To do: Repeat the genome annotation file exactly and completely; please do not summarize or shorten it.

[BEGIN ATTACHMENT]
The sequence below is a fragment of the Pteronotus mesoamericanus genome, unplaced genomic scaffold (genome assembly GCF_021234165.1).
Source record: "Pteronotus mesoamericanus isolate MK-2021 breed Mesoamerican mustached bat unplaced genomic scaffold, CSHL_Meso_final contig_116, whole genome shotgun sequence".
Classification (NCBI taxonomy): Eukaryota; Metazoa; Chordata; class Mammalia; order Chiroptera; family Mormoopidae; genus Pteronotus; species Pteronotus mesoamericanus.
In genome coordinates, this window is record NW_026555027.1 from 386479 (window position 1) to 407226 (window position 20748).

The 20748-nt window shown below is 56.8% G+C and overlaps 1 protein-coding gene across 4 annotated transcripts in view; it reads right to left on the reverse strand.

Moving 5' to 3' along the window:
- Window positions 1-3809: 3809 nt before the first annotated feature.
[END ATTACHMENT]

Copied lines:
The sequence below is a fragment of the Pteronotus mesoamericanus genome, unplaced genomic scaffold (genome assembly GCF_021234165.1).
Source record: "Pteronotus mesoamericanus isolate MK-2021 breed Mesoamerican mustached bat unplaced genomic scaffold, CSHL_Meso_final contig_116, whole genome shotgun sequence".
Classification (NCBI taxonomy): Eukaryota; Metazoa; Chordata; class Mammalia; order Chiroptera; family Mormoopidae; genus Pteronotus; species Pteronotus mesoamericanus.
In genome coordinates, this window is record NW_026555027.1 from 386479 (window position 1) to 407226 (window position 20748).

The 20748-nt window shown below is 56.8% G+C and overlaps 1 protein-coding gene across 4 annotated transcripts in view; it reads right to left on the reverse strand.

Moving 5' to 3' along the window:
- Window positions 1-3809: 3809 nt before the first annotated feature.